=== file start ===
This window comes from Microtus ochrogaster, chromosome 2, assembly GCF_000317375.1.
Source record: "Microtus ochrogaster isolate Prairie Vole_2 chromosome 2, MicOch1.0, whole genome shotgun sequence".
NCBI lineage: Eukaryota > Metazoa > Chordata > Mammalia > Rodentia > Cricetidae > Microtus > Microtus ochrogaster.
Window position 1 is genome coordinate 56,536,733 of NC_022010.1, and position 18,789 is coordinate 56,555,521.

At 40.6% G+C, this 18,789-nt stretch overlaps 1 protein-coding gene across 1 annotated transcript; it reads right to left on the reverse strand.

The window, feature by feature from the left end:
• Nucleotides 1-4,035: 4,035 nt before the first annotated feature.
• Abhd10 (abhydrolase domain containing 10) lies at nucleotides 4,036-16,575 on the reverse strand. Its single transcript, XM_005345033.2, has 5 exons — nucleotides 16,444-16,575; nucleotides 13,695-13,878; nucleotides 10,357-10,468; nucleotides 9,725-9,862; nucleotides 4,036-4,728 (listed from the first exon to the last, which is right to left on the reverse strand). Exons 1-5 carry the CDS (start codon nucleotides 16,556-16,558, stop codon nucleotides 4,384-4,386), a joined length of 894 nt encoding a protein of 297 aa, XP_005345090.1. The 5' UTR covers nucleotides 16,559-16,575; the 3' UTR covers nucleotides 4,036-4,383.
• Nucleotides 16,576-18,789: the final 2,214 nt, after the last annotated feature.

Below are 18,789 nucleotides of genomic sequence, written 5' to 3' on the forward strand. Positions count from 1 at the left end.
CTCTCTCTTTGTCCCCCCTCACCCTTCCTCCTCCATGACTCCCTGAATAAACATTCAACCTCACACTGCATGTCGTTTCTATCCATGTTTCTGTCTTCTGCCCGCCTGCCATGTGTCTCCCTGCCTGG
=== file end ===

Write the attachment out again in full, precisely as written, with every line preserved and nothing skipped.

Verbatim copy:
This window comes from Microtus ochrogaster, chromosome 2, assembly GCF_000317375.1.
Source record: "Microtus ochrogaster isolate Prairie Vole_2 chromosome 2, MicOch1.0, whole genome shotgun sequence".
NCBI lineage: Eukaryota > Metazoa > Chordata > Mammalia > Rodentia > Cricetidae > Microtus > Microtus ochrogaster.
Window position 1 is genome coordinate 56,536,733 of NC_022010.1, and position 18,789 is coordinate 56,555,521.

At 40.6% G+C, this 18,789-nt stretch overlaps 1 protein-coding gene across 1 annotated transcript; it reads right to left on the reverse strand.

The window, feature by feature from the left end:
• Nucleotides 1-4,035: 4,035 nt before the first annotated feature.
• Abhd10 (abhydrolase domain containing 10) lies at nucleotides 4,036-16,575 on the reverse strand. Its single transcript, XM_005345033.2, has 5 exons — nucleotides 16,444-16,575; nucleotides 13,695-13,878; nucleotides 10,357-10,468; nucleotides 9,725-9,862; nucleotides 4,036-4,728 (listed from the first exon to the last, which is right to left on the reverse strand). Exons 1-5 carry the CDS (start codon nucleotides 16,556-16,558, stop codon nucleotides 4,384-4,386), a joined length of 894 nt encoding a protein of 297 aa, XP_005345090.1. The 5' UTR covers nucleotides 16,559-16,575; the 3' UTR covers nucleotides 4,036-4,383.
• Nucleotides 16,576-18,789: the final 2,214 nt, after the last annotated feature.

Below are 18,789 nucleotides of genomic sequence, written 5' to 3' on the forward strand. Positions count from 1 at the left end.
CTCTCTCTTTGTCCCCCCTCACCCTTCCTCCTCCATGACTCCCTGAATAAACATTCAACCTCACACTGCATGTCGTTTCTATCCATGTTTCTGTCTTCTGCCCGCCTGCCATGTGTCTCCCTGCCTGG